11. Dry, free-flowing vitamin A beadlets which comprise the vitamin A powder composition of claim 2 within a gelatin/sugar coating.
Description

This is a continuation, of application Ser. No. 885,984 filed Mar. 13, 1978, now abandoned.

BACKGROUND OF THE INVENTION

Compositions containing vitamin A acetate or other vitamin A compounds are well-known in the prior art. However, in these compositions the vitamin A component is in neither crystalline nor microcrystalline form but rather in its oil form or in an oil-dissolved form. These preparations usually contain a protective colloid, such as gelatin. However, the stability of such products is limited since, at the required high vitamin A concentration, the oily vitamins readily pass through the protective colloid.

In other attempts to increase the stability of non-crystalline vitamin A compositions, antioxidants were added thereto. The presence of these antioxidants further reduced the applicability of these vitamin A compositions.

A process for the manufacture of dry preparations of vitamin A acetate in crystalline form is described in U.S. Pat. No. 2,643,209. The process involves the emulsification of crystalline vitamin A acetate in an aqueous gelatin solution. The emulsion is subsequently suspended in small droplets in mineral or vegetable oil and then cooled. In the resulting compositions, however, the vitamin A acetate is not in crystalline form.

SUMMARY OF THE INVENTION

This invention is directed to the preparation of microcrystalline vitamin A acetate and dry, free-flowing compositions wherein the vitamin A acetate is present in microcrystalline form.

By the process of this invention, microcrystalline vitamin A acetate is prepared by homogenization of molten vitamin A acetate in a suitable medium with subsequent rapid cooling of the mixture while continuing the particular homogenization technique. Dry powders can be prepared from the resulting microcrystals.

DETAILED DESCRIPTION OF THE INVENTION

Microcystalline vitamin A acetate or dry, free-flowing compositions containing microcrystalline vitamin A acetate can be prepared by:

(a) homogenizing molten or wet-milled vitamin A acetate in water or in an aqueous solution containing from about 0.1% to about 5% by weight, based on the weight of the solution, of an edible, water-soluble carrier composition and

(b) cooling the resulting emulsion to about 15 C. while continuing the homogenization technique. If desired, the resulting vitamin A acetate microcrystals can be converted to beadlets.

The edible, water-soluble carrier composition can be either water-soluble protective colloid or an emulsifier.

Examples of acceptable water-soluble protective colloids include film-forming hydrocolloids such as gelatin, gum arabic, pectin, agar, tragacanth, alginates and the like. The hydrocolloids also include guar sperm meal, e.g. Meyprogat 60(Meyhall Chemical AG), methylcellulose, e.g. Methocel 100 CPS(Dow Chemical) and Tylose C 600(Kalle Chemie, Wiesbaden BRD), sodium carboxymethyl cellulose, modified starches, e.g., Capsul(Roquette National) and Sterimul(H. Kohnstamm & Co. Inc.) and the like.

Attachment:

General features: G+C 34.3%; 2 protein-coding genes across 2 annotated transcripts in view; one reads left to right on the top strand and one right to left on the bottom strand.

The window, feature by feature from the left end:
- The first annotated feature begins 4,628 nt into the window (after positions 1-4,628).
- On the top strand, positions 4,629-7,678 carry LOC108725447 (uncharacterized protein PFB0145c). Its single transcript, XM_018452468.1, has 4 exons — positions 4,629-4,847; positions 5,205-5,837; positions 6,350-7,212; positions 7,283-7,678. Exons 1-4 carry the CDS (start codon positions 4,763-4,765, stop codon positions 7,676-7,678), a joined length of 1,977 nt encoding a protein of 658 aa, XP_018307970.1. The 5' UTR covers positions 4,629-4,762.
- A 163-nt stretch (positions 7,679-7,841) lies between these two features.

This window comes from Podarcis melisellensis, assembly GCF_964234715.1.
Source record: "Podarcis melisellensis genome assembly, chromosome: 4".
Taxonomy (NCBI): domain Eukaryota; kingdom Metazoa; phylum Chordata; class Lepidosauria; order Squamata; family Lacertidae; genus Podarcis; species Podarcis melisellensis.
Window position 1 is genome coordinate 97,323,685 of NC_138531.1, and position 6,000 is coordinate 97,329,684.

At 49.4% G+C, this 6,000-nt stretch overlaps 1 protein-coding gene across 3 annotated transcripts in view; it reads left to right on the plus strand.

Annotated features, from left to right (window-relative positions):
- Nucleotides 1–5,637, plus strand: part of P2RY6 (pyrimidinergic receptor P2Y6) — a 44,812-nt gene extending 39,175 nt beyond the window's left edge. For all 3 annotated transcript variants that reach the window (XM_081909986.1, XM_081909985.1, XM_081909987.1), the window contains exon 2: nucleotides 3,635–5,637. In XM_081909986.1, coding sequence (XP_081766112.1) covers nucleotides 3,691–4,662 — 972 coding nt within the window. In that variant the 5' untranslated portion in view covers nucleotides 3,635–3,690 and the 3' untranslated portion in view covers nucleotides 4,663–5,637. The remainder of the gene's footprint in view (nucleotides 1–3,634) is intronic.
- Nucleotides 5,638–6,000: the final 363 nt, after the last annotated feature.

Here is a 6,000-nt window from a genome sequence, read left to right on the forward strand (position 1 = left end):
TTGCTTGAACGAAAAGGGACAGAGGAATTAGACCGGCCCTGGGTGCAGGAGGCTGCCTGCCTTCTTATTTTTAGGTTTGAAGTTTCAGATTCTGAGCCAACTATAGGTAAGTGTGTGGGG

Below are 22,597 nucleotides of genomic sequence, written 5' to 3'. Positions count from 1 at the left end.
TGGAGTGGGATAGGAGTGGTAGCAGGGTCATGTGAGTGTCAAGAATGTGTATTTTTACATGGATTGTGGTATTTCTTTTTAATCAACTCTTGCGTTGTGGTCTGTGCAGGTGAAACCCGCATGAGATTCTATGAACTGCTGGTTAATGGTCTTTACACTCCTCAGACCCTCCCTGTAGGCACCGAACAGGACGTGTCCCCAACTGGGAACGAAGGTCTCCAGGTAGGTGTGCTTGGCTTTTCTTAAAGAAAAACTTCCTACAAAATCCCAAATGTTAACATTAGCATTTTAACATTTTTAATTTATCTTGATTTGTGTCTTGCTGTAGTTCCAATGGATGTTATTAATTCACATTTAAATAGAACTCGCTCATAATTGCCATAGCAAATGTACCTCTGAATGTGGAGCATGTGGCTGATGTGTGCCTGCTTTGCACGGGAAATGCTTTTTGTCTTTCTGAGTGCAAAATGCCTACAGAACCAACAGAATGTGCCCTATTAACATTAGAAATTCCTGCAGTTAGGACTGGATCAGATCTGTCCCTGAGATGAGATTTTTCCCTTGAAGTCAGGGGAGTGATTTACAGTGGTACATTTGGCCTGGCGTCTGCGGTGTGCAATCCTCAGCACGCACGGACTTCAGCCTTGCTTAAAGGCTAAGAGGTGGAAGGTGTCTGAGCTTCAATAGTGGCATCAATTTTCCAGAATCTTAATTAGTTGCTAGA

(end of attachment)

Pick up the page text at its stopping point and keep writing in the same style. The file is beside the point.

Examples of emulsifiers include practically all the conventional oil-in-water emulsifiers such as sodium ascorbyl palmitate, a polyoxyalkylene derivative of sorbitan monostearate(Tween 60), mixtures of glycerol mono- and di-ricinoleates with polyoxyethyleneglycol ether groups and monoricinoleic esters of polyethylene glycol(Cremophor, BASF), sugar ester P 1570(Ryoto Co.) and the like.

These edible, water-soluble carrier compositions are usually used in the form of dilute aqueous solutions containing, in percents by weight based on the total weight of the solution, from about 0.1% to about 5% of the water-soluble carrier composition. Solutions containing from about 0.5% to about 2% of the carrier composition are preferred.

The vitamin A acetate used in the process of this invention can be either molten or wet-milled.

The vitamin A acetate is conveniently melted in the aqueous solutions of the carrier compositions by heating the solutions to from about 60 C. to about 70 C.

The crystalline vitamin A acetate is conveniently wet-milled in water alone or in a solution of the carrier composition or in mixtures thereof.

The homogenization technique is a critical factor in the process of this invention since the microcrystalline particles of vitamin A acetate should have a particle size range in the suspension of from about 0.5μ to about 50μ with a particle size range of from about 1μ to about 25μ preferred.

Homogenization can be achieved by several procedures as, for example, pressure homogenization, ultrasonics and, preferably, by the use of rapid flow turbine mixers.

These homogenization techniques use a high shear force to obtain small particle sizes. High shear force relates to the applied forces which cause two contiguous parts of a body to slide relative to each other in a direction parallel to their plane of contact.